A recent case shows that it is important to be careful with those amendments
Amendments to standard form contracts and appointments are commonplace, be it the JCT, the NEC3 or the RIBA Agreement. However, it is these amendments that can be the cause of significant disputes.
The recent case of McGee v Galliford Try demonstrates how parties really do need to take care when agreeing to any such amendments to their contract.
Here, Galliford Try engaged McGee as a subcontractor to undertake the design and construction of earthworks and related substructure works. The subcontract was based on the JCT design and build subcontract together with a large number of bespoke amendments. It was these bespoke amendments that became the issue between the parties.
In the subcontract, amended Clause 2.21B dealt with late completion of McGee’s works and provided a cap on McGee’s liability for direct loss and/or expense: ‘Provided always that the subcontractor’s liability for direct loss and/or expense and/or damages shall not exceed 10% (ten percent) of the value of this subcontract order.’
In addition, the parties had amended clause 4.22 which dealt with claims by the main contractor for loss and expense arising out of the subcontractor’s default affecting the regular progress of the main contract works.
Ultimately, Galliford Try made claims against McGee for delay and disruption, and sought to differentiate between a claim under clause 2.21 and one under clause 4.21.
McGee disagreed and commenced proceedings in court for a declaration that the amount of its liability to Galliford Try for delay and disruption was capped at 10% of the subcontract sum.
Galliford Try accepted that its claims arising out of what Galliford Try called McGee’s ‘delayed and disruptive delivery of the subcontract works’, where the alleged default caused Galliford Try to remain on site beyond the access target dates set out in the main contract, were capped by clause 2.21B. However, Galliford Try went on to say that its claims for the financial consequences of delay and disruption, which were said to arise directly out of a critical delay of 52 days to the main contract caused by McGee, were claims under clause 4.21 and so not caught by the cap.
Anyone who has ever put together, argued or been obliged to decide a claim for loss and expense under a building contract, knows that no sensible distinction can be drawn between delay and disruption
The judge considered that clause 2.21B was a straightforward provision seeking to cap McGee’s liability. The cap was not said to be referable to claims which may be made under particular clauses of the subcontract or for breach of any express or any implied terms. It is specifically a cap on McGee’s liability for a particular type of claim, namely one for ‘direct loss and/or expense and/or damages’. This meant the financial loss that flowed directly from delay and disruption caused here to the main contractor was recoverable, being ‘synonymous with the financial consequences of delay and disruption’.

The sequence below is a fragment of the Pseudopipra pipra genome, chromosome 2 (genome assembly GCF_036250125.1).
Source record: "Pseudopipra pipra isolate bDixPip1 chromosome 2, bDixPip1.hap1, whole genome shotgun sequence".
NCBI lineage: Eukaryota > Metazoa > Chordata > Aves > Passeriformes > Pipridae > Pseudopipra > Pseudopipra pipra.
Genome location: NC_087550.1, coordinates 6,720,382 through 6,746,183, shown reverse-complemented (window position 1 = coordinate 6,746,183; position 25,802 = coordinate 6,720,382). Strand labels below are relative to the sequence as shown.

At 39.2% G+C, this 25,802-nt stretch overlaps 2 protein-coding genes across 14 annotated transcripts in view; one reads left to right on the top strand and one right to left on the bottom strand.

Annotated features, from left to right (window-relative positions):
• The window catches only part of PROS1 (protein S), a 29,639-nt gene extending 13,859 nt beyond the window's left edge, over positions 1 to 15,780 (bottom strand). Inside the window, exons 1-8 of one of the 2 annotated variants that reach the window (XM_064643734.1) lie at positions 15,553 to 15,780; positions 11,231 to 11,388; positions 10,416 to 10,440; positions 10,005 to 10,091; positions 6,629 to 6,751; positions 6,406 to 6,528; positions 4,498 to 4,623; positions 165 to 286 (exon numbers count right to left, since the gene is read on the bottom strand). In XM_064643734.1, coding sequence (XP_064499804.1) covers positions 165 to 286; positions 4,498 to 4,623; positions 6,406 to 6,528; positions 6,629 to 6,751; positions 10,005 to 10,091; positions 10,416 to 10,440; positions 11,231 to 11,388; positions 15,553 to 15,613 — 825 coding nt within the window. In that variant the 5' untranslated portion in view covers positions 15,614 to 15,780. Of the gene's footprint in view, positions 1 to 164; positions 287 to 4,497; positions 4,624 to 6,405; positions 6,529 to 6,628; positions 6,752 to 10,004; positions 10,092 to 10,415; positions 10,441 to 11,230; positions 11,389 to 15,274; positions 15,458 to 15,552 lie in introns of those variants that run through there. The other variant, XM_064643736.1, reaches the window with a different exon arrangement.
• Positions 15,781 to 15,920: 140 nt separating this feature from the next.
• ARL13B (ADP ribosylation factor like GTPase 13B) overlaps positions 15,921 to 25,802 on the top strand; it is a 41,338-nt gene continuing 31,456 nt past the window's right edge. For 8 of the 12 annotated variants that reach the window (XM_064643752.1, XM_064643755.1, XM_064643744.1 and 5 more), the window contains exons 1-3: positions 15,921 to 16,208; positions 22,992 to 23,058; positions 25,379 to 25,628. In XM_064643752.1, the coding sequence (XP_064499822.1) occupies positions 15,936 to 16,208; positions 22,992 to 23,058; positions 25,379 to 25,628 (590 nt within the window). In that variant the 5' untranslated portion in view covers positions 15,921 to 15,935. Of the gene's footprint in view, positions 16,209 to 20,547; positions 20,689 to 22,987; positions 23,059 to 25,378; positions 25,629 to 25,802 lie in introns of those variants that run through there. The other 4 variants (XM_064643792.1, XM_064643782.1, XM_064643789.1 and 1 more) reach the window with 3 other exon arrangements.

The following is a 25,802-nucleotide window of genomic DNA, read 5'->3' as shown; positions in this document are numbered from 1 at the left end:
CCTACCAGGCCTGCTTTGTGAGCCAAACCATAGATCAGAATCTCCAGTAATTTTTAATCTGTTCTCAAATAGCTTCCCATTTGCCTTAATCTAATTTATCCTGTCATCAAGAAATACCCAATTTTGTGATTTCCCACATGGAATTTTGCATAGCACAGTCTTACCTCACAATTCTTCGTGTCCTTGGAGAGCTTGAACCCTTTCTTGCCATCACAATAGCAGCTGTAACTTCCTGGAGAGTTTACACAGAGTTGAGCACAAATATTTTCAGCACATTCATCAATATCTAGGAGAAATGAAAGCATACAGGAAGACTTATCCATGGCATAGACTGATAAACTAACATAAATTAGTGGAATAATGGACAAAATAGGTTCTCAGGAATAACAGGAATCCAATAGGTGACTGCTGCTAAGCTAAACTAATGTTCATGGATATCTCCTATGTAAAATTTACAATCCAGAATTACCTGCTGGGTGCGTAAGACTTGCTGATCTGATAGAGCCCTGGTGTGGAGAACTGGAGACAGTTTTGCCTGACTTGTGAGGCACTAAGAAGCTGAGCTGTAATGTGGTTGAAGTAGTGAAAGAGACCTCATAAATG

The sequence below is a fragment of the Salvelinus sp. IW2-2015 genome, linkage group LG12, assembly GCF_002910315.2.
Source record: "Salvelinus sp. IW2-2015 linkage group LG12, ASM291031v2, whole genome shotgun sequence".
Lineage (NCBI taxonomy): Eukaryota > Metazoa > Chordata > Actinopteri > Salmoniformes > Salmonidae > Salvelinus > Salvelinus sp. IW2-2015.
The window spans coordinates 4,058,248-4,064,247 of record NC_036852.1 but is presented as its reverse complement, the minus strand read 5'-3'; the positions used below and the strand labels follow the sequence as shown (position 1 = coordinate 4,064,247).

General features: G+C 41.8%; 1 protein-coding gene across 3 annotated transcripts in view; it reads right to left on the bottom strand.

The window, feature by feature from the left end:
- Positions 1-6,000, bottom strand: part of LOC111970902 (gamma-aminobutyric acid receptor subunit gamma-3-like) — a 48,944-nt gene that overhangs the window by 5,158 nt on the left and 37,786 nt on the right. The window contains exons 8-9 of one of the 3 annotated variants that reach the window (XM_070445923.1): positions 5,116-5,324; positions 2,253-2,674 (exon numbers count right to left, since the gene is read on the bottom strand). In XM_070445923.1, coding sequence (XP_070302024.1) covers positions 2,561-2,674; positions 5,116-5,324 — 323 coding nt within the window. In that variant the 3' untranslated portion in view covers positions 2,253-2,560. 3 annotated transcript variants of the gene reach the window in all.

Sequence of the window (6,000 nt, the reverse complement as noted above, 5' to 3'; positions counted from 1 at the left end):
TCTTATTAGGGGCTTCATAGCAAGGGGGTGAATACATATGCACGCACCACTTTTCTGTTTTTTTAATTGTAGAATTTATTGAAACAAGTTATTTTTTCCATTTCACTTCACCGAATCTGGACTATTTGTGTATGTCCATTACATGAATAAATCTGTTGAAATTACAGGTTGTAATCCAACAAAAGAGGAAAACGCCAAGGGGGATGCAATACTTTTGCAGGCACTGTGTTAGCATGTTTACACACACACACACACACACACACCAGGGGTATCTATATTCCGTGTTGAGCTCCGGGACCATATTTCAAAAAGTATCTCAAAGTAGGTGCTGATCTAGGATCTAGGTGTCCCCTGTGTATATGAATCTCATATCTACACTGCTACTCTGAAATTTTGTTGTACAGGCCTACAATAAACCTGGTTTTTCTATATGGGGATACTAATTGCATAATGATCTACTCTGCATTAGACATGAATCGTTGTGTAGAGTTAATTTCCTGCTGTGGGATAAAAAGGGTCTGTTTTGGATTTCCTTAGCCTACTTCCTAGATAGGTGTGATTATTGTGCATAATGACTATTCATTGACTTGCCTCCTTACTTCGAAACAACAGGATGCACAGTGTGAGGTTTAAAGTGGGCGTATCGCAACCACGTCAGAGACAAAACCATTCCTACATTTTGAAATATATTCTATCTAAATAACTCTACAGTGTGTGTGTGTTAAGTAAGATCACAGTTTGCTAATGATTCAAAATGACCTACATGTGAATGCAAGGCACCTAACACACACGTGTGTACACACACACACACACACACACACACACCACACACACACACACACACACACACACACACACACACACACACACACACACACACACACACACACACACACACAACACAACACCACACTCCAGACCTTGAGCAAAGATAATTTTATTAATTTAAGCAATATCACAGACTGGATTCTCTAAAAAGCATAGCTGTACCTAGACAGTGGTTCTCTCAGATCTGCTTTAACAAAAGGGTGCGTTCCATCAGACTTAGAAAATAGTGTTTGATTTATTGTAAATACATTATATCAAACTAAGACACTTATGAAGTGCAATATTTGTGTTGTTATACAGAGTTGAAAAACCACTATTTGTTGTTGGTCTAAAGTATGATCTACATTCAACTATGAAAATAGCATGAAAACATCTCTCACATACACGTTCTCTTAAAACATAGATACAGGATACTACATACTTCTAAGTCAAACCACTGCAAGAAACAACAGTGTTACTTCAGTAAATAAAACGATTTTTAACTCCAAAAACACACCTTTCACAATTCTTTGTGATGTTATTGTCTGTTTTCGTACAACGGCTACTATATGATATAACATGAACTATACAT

‘Anyone who has ever put together, argued or been obliged to decide a claim for loss and expense under a building contract, knows that no sensible distinction can be drawn between delay and disruption. One man’s delay is another man’s disruption. A subcontractor’s failure to complete a particular part of his work may have an adverse effect on the main contractor, but whether the consequential claim is one for delay or disruption, or a mixture of the two, will depend on a raft of factors: whether or not the delay was on the critical path of the main contract programme, what other subcontractors were affected and how, if others were also in default etc. It is impossible to divide up such claims between delay, on the one hand, and disruption, on the other.’
Accordingly, the cap in the subcontract caught all Galliford Try’s claims for loss and/or expense and/or damages for delay and disruption.
As the judge noted, the problem that arose in this case is all too common: a potential mismatch between the JCT standard terms and the bespoke amendments.
IN PLAIN ENGLISH
Disruption is the interference with the regular progress of works where the cause is a matter for which the employer is responsible under a construction contract (either under loss and expense provisions or by way of breach of contract). It can be grounds for a claim, usually where there has also been delay, called a ‘delay and disruption claim’. Proof of what caused the disruption and the valuation of the effect of disruption in terms of indirect costs is a fertile area for dispute.
In February 2017, the Society of Construction released its second edition of the ‘Delay and Disruption Protocol’. This Protocol considers disruption to be a ‘disturbance, hindrance or interruption to a Contractor’s normal working methods, resulting in lower productivity or efficiency in the execution of particular work activities’ (Paragraph 5, Part A).
As can be seen from the judge’s commentary in McGee v Galliford Try, drawing a distinction between what is delay and what is disruption is not necessarily a straightforward task.
Stacy Sinclair is an associate at Fenwick Elliott